Entry, Encoding, Evaluation: Textual Markup

Textual mark-up is concerned with the structure of the text -- its sections, paragraphs and sentences, for example. Encoding such features in a standardized way helps ensure that the corpus will be usable no matter what the local computational set-up.

Material gathered by OUP and Longman was initially transcribed according to their own markup schemes. It was then sent to Oxford University Computing Services, where the markup of each text was converted into the standard, BNC-wide scheme called CDIF (Corpus Document Interchange Format). CDIF uses SGML (Standard Generalized Markup Language), implemented in broad accordance with the recommendations of the TEI (Text Encoding Initiative), to ensure the corpus can be re-used round the world by many different researchers using different types of machines and software. The markup conventions used are specified in the formal CDIF DTD (Document Type Definition).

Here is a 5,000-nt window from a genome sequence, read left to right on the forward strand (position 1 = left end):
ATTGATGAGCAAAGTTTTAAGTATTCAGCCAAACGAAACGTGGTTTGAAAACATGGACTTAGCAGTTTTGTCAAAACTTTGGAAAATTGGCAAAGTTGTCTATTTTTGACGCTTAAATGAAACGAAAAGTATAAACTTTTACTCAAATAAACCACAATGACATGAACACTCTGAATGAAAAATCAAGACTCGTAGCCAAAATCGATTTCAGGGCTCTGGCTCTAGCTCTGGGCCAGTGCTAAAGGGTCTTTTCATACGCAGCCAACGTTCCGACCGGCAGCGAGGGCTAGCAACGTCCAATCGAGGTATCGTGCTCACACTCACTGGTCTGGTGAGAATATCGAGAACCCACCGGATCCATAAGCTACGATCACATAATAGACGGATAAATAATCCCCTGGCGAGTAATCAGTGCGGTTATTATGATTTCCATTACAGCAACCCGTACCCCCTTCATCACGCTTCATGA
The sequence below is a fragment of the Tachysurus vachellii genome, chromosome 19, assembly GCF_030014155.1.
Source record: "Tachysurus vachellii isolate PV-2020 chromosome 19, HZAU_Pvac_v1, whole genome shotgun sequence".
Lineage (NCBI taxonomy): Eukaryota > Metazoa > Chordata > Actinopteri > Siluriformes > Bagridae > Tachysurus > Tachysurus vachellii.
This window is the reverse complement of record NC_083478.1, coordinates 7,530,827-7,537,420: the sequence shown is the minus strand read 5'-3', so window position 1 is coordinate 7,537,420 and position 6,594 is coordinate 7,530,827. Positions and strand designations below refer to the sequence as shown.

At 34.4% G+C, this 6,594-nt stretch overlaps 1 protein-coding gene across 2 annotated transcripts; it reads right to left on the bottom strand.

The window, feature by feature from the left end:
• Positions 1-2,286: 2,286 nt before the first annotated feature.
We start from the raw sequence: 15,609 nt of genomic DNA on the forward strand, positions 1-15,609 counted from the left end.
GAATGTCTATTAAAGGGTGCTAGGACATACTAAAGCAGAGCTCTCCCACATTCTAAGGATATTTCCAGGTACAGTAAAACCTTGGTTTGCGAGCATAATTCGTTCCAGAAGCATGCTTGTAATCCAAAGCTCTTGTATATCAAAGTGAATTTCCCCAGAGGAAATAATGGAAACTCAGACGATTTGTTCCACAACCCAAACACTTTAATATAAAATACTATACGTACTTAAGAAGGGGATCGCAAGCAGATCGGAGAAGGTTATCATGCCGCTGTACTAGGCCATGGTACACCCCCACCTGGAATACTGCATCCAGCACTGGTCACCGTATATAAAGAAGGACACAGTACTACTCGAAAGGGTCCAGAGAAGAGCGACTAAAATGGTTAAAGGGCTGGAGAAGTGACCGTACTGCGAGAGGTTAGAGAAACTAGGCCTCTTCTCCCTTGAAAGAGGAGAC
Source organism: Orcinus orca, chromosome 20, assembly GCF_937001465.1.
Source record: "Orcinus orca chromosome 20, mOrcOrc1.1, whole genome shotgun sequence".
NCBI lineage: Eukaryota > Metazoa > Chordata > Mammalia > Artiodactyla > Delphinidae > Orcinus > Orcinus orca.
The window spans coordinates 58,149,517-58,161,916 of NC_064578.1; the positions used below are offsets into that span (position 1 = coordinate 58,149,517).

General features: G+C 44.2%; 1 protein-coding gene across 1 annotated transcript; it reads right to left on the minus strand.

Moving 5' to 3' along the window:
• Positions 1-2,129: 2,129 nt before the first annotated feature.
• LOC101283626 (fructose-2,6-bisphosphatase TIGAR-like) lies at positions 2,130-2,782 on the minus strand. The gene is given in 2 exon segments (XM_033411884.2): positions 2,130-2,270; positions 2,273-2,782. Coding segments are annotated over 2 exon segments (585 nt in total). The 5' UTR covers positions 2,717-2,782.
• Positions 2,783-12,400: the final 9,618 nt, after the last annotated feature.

Specifically linguistic information is added subsequently by Lancaster University, where basic syntactic codes are generated by a modified version of the CLAWS2 parser and tagger. This information is converted to CDIF format, even though CLAWS output normally comes in its own markup style.

While all the CDIF tags, both structural and linguistic, are intended to be an aid to research, they can be rewritten or removed according to the purpose of the researcher.

A detailed article about Encoding the British National Corpus, written by Dominic Dunlop and Gavin Burnage while the BNC was under de velopment, provides extensive details about the textual markup used.

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